Sara lived a seemingly normal life before she had a Ouija board experience that unleashed a dark spirit. The spirit wants Sara to relive it’s tortured past, and compels her to commit murder towards one of her family members or loved ones. Sara resists these threats and tries to stand against the power but she’s forced to either watch her loved ones die one after the other, or obey the spirit and kill only one of them herself, as the spirit had done to her own son, long before. Sara must kill only one, and face the regret and pain of committing murder, or watch everyone around her die.
Samsara is a word that describes the ever turning wheel of life. It is a concept both intimate and vast – the perfect subject for filmmakers Ron Fricke and Mark Magidson, whose previous collaborations include Chronos and Baraka, and who, in the last 20 years, have travelled to over 58 countries together in the pursuit of unique imagery. Samsara takes the form of a nonverbal, guided meditation that will transform viewers in countries around the world as they are swept along a journey of the soul. Through powerful images pristinely photographed in 70mm and a dynamic music score, the film illuminates the links between humanity and the rest of the nature, showing how our life cycle mirrors the rhythm of the planet.
The Square, a new film by Jehane Noujaim (Control Room; Rafea: Solar Mama), looks at the hard realities faced day-to-day by people working to build Egypt’s new democracy. Catapulting us into the action spread across 2011 and 2012, the film provides a kaleidoscopic, visceral experience of the struggle. Cairo’s Tahrir Square is the heart and soul of the film, which follows several young activists. Armed with values, determination, music, humor, an abundance of social media, and sheer obstinacy, they know that the thorny path to democracy only began with Hosni Mubarek’s fall. The life-and-death struggle between the people and the power of the state is still playing out.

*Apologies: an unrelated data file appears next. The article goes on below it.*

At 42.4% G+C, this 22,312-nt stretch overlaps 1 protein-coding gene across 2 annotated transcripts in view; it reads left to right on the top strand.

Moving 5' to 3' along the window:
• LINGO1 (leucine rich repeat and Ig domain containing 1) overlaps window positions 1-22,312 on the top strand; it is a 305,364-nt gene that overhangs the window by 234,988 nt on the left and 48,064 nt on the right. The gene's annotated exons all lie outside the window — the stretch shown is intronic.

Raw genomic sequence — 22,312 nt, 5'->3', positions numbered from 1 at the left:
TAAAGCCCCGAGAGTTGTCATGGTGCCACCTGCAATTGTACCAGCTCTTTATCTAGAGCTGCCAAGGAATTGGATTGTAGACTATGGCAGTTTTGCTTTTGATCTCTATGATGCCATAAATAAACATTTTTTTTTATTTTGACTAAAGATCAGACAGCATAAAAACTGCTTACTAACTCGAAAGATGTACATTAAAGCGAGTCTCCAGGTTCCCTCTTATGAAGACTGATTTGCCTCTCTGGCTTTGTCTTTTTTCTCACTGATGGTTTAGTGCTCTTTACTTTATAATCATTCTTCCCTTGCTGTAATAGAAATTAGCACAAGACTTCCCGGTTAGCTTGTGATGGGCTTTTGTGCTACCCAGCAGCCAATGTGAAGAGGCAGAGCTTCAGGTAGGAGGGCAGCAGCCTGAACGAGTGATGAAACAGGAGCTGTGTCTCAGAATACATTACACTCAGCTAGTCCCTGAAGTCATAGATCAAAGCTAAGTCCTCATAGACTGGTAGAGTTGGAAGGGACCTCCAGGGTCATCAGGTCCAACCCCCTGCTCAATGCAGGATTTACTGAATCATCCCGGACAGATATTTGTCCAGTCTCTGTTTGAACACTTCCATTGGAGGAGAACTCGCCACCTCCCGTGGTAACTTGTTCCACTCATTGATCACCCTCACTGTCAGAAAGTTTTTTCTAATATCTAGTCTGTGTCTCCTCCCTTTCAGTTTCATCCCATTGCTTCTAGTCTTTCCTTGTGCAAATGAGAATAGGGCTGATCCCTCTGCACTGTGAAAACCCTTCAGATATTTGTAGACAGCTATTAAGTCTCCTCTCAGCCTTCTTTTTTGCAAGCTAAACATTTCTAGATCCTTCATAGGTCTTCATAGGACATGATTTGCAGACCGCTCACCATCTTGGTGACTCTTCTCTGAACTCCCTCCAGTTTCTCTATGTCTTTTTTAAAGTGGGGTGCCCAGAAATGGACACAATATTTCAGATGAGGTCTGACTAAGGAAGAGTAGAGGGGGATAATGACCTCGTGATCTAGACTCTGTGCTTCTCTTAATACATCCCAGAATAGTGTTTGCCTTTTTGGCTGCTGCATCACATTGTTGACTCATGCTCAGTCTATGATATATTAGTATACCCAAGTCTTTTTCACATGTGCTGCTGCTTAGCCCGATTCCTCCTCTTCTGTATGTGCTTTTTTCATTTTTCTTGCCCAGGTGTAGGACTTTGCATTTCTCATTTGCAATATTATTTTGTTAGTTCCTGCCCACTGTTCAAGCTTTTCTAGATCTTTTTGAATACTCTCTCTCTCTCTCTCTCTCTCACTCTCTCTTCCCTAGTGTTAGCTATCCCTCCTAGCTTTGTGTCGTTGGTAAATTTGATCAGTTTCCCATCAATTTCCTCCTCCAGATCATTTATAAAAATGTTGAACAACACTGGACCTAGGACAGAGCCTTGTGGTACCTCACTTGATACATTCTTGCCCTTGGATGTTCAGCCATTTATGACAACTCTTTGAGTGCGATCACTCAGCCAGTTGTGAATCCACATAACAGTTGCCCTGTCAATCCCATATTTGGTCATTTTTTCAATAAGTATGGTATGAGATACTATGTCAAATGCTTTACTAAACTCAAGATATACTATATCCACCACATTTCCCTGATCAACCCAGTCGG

Fa Mulan gets the surprise of her young life when her love, Captain Li Shang asks for her hand in marriage. Before the two can have their happily ever after, the Emperor assigns them a secret mission, to escort three princesses to Chang’an, China. Mushu is determined to drive a wedge between the couple after he learns that he will lose his guardian job if Mulan marries into the Li family.
LIVING IN THE AGE OF AIRPLANES offers a fresh perspective on a modern-day miracle that many of us take for granted: flying. Narrated by Harrison Ford and featuring an original score from Academy Award® winning composer James Horner, the film takes viewers to 18 countries across all seven continents to illuminate how airplanes have empowered a century of global connectedness our ancestors could never have imagined.
Inspired by a 1970’s science fiction novel entitled ALTERNATIVE 3, one man, armed with nothing but a camera and an open mind, sets forth on a journey to reveal the truth behind what may well be one of the most startling secrets: An elite group is said to be secretly building an exclusive off-world survival colony on planet Mars. Credible individuals have begun to emerge claiming to have been actual Mars recruits including the great granddaughter of a historically significant American president.
Yallah! Underground follows some of today’s most influential and progressive artists in Arab underground culture from 2009 to 2013 and documents their work, dreams and fears in a time of great change for Arab societies. In a region full of tension, young Arab artists in the Middle East have struggled for years to express themselves freely and to promote more liberal attitudes within their societies. During the Arab Spring, like many others of this new generation, local artists had high hopes for the future and took part in the protests. However, after years of turmoil and instability, young Arabs now have to challenge both old and new problems, being torn between feelings of disillusion and a vague hope for a better future.